[Re: James Mann’s review of Iggy Pop’s Avenue B , Winter 1999 online edition]: Please don’t call Iggy “the Dick Clark of rock n’ roll.” It made me sick.
James Mann replies: I apologize if I caused any confusion by referring to Iggy Pop as the “Dick Clark of rock and roll.” It was only in reference to each man’s seeming agelessness, not a comparison of worth. Dick Clark, of course, is a soul-dead hack, completely out of touch with this, or any other planet. Iggy Pop, on the other hand, is the baddest motherfucker to have ever trod a stage. Although his last record blew, I’d still crawl a mile on broken glass, smeared in peanut butter, to hear him sing.
This was my first time reading and checking out your site, and you guys can EAT A DICK!!! Your Crazy Town review [Live Ink, Winter 1999] was obviously written by somebody that had Jonathan Davis’ dick in his mouth while tickling Fred Durst’s asshole. For one, they are good friends of Korn. Second, Durst had tried to sign them to his label, but they held out for Columbia. Third, everybody should know “Only When I’m Drunk,” because it is the rock rendition of their friends, the Alkaholiks. Get some real people that can write an honest concert review, not just some lame fuck who worships his favorite band and can’t accept somebody new entering the scene and tearing shit up. They sound like Korn and Limp Bizkit — please, Limp isn’t even close to as hard as Crazy Town.
Andrea Thompson replies: I think you failed to read between the lines — or maybe you had someone read it to you. Don’t know whose cheerleader you are, but your response to the review was way off the mark. I thought Crazy Town was a good band, they were just opening for the wrong act [Buckcherry]. What you need to realize, my colorful friend, is that everything is subjective, and I hold no torch for Limp Bizkit or Korn. They are, however, great at what they do. Any comparison that was made should’ve been taken with a grain of salt, and obviously, a shot of very strong liquor to calm you down. I’m sure Crazy Town will find success — they’re aggressive, in your face, and do hold an unmistakable appeal. Plus, with fans like you on their side, the rest is just gravy.
[Re: “This World Was Never Meant for One as Beautiful as You,” March 1999 Features]: I can’t thank you enough for such an insightful article. I have been bipolar for as long as I can remember. Granted, much of my childhood is either blank or blurry until late middle school. What I do remember is usually negative, involving punishment, disappointment, and violence towards others. I didn’t begin any kind of psychiatric help until the middle of high school, when my subsequent violence, bad grades, and covert drug use were too much for my poor family to handle. They had never seen anything like this before. My grandfather was an alcoholic, my mother is hard as nails, but no one had ever seen the blatant disregard for life as I was showing, both my own life and the lives of others. I had slipped from one of the smartest and most creative to an after school special gone horribly awry.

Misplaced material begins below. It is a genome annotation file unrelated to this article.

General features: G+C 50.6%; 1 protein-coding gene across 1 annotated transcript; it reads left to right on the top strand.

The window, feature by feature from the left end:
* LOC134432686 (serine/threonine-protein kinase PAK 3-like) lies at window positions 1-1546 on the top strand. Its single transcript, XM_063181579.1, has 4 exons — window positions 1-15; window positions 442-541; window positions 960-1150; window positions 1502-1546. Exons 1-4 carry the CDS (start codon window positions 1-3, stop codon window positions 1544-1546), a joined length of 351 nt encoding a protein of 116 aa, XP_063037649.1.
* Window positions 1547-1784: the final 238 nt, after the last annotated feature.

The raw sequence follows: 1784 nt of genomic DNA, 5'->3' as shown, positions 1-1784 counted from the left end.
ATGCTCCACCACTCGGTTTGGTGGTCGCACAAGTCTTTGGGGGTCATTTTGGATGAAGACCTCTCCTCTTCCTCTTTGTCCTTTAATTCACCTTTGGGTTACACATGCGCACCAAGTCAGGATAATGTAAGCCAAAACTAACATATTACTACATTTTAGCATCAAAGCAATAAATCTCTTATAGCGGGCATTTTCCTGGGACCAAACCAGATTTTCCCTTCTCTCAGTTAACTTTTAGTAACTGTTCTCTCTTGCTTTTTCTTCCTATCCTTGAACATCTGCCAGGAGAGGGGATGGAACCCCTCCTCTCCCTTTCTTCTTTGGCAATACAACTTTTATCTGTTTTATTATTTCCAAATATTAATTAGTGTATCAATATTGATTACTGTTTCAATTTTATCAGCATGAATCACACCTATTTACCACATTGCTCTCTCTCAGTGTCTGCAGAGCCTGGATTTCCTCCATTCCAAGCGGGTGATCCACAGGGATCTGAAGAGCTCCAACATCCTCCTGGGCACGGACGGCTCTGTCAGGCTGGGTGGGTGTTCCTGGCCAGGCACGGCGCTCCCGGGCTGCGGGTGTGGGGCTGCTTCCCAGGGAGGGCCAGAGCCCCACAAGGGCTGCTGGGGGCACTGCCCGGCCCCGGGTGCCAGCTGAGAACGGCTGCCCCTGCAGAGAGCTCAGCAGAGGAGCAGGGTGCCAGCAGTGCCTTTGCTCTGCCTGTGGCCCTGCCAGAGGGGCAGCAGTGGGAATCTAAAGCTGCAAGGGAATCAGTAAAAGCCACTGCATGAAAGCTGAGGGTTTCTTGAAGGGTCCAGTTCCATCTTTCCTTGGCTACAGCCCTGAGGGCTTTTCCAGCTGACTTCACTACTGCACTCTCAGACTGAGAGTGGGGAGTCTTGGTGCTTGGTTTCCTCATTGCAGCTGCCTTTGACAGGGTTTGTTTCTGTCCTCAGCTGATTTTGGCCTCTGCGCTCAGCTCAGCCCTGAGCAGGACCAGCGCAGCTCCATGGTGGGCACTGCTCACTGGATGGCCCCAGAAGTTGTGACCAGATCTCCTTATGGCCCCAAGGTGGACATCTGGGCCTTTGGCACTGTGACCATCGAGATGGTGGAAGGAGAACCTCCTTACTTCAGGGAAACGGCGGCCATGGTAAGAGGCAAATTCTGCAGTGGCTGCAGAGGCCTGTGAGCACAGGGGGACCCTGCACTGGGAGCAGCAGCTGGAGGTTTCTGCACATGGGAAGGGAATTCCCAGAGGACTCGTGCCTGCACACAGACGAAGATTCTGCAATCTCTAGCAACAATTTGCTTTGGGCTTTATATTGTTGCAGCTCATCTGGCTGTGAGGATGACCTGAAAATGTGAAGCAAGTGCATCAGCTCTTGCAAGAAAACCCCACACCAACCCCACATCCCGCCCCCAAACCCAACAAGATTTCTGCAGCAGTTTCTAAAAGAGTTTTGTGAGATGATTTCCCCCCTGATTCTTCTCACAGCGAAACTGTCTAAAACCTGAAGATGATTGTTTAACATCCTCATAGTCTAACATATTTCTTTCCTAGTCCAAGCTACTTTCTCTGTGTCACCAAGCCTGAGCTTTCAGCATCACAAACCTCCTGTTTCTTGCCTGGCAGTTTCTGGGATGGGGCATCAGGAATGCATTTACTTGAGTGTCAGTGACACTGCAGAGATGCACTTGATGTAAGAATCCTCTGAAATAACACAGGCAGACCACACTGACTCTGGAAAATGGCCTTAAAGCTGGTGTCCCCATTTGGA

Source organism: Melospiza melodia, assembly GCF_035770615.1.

I’ve taken a lot of different medications for my disorder. It isn’t as bad as Lee Ann’s, or dear Tristan anymore. Having been a heroin addict by age 13, I developed a strong desire to get out of the pit on my own. In my mind, I see no difference between the smack and the prescriptions; both are chemicals that control my emotions, and I turn into one of the Erinyes without my fix. Avoiding addiction of any kind is an ongoing battle, and when I have “issues,” I remind myself of the chemical alternative.
I am now 23, and have often wished I could put into words how this feels: what my mind is thinking, how much I want to get off the rollercoaster no matter how good it feels, because I know the better it feels, the harder I’m going to crash. My father is a pharmacist who understands the chemical side, my sister is intensely logical but has listened enough to begin to understand how erratic this illness can be at times. My mother, however, has never been able to understand, no matter how much she wanted, or asked, or researched. I am a firm believer that this is because she harbours a bit of it herself, although not nearly to my extreme. After giving this article to her, we sat and had a long talk about where I’ve been, and what I’ve done, and how I’ve survived, especially without drugs of any kind. It has re-sparked her interest in understanding, and put the situation into new terms from a mother’s eyes to help me. She has also begun to recognize bits and pieces of herself in my stories.
This is not an easy road for anyone with this type of illness, no matter what the varying degree. I’m light years away from the time when I had daily episodes like Tristan, and each day I step away from the last episode I had when I had to be restrained. We learn to breathe and we learn to leave the room. There are still days when I sit in the bathroom and shake, but I make it to fight another day. The only thing we can have is self-reliance, and the support of loved ones when our strength is gone. Thanks to Lee Ann’s intense and god-sent article, one of my most important supporters has been able to get a little closer.
Julio Diaz responds: Unfortunately, we haven’t heard from Lee Ann Leech, who wrote the article, in a while, and weren’t able to reach her for a response (Lee Ann, if you’re reading this, please get in touch!), but I’m sure she would thank you for your heartfelt and moving letter. It is indeed a wonderful thing to hear that something we published has moved you so deeply, and had such a positive effect on your life. We often forget that this little magazine we publish can have such an effect on people; hearing from you helped bring that back into focus for all of us. We wish you all the best, Jeanne.